How to apply a paragraph style and retain italics?

I want to apply a new paragraph style to existing text, and have the new style replace font and font size, first line tabs, etc, but retain the font attributes, mainly italics, of the old style. Invariably, italics are not preserved.

Then you should set the font to italic in your new style.

If that doesn’t help, check with selected text:

  1. choose Format>Clear Direct Formatting from the menu.

  2. Set character style to default.

Thanks for your reply. I use italics in the body text for various reasons, writing in a novel format - inner thoughts, for example. Changing the font often loses the italics which is troublesome, esp. when a single word is italicized within the text. Clearing direct formatting has the same effect since while typing it feels natural to apply italics with CTRL-I. Losing the italics is the big problem.

As @ajlittoz writes correctly, it is a combination of right using paragraph styles and character styles.

For example, if you have assigned a paragraph to a paragraph style and you want to have a single word in italics, use a character style for it.

Never use a mixture of direct formatting and formatting with styles.

You can gain some experience here:

English documentation

What you experience is the intended behaviour.

Paragraph styles define all paragraph-wide attributes. They are a way to “name” the role of a paragraph in a document.

If your paragraph has no specific role (not a heading, a note, a comment, …), it should be styled Text Body. Headings are styled with Heading n, n = structural level in your document (1 for chapter, 2, for sub-chapter, …).

Within your discourse (Text Body), some paragraphs may temporarily interrupt the argumentation (quotation, comment, …). Then give them a different style. This may be where you need italics to denote this break in the argumentation.

When such a “secondary” style is really a companion to another style (e.g. it is a semantic extension to, say, Text Body), define it as a derivation, an inheritance, of the “primary” style. You do that with a righ-click on the primary style name in the style side pane (F11) and New. Change only the few differing attributes. Thus, when you change the primary style, all non overridden attributes in the secondary style will also be updated and your styles remain in sync.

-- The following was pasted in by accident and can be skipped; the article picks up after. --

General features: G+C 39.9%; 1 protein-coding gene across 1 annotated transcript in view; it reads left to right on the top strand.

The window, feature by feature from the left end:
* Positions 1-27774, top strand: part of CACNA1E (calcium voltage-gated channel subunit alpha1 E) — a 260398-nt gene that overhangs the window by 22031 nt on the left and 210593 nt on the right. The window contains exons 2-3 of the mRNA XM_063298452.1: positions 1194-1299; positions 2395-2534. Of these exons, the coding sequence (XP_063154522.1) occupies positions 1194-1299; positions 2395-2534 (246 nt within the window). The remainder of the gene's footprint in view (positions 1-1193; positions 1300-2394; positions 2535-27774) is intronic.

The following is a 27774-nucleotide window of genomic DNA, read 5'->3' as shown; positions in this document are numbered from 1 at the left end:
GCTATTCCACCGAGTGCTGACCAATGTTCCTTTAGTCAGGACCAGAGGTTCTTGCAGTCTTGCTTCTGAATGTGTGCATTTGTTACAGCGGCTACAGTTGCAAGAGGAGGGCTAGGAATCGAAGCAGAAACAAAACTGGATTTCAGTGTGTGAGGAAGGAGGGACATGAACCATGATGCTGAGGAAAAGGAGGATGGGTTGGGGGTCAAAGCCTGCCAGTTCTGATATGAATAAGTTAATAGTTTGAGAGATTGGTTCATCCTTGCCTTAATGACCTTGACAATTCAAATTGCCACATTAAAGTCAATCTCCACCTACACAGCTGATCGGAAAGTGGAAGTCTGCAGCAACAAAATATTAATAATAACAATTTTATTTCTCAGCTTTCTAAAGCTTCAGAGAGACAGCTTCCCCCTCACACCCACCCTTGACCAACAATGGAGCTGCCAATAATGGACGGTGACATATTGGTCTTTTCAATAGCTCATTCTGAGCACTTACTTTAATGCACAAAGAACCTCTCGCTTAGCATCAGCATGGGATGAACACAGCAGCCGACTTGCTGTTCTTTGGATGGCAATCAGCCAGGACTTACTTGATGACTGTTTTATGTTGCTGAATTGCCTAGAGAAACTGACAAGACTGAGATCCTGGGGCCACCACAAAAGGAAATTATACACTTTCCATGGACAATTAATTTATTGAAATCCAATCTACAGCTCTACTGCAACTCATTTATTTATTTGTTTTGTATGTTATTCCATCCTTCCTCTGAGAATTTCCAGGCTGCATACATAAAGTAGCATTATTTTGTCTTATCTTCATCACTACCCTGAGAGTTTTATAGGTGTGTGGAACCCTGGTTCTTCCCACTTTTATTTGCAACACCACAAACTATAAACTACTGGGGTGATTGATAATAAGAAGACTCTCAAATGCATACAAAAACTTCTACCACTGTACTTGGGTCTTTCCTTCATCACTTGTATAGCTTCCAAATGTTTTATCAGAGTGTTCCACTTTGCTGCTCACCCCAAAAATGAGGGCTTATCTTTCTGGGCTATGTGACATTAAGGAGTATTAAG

Sometimes you want extra attributes applied only to some words of a paragraph. This can’t be done with a paragraph style because it would change the whole paragraph. Character styles are your friends in this case.

Built-in style Emphasis italicises the selected range. This may be what you need. If you don’t like the name, create your own character style.

Note that the style is named Emphasis and not Italics. This is because you can emphasise your text in many different ways (weight, colour, angle, size, other font, …). Imagine you have marked up sequences with Emphasis but you don’t like italics. You can modify Emphasis character style to change italics for straight but turn the characters red. Once the change is recorded, immediately all your sequences are updated for red without the need to chase the occurrences (and maybe omit one or two). This is the magic and intended use of styles.

For your information, paragraph styles are overridden by character styles which are in their turn overridden by direct formatting. But, avoid using direct formatting as far as you can because there is no visual feedback that direct formatting has been applied. When changing paragraph and character styles has no effect, this is a cue that some direct formatting is active, preventing you from controlling your formatting from a central location (the styles dictionary).

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In case you need clarification, edit your question (not an answer) or comment the relevant answer.


If you don’t select the entire paragraph, but only put the cursor in it, you can select another paragraph style, and direct character formatting will not be changed.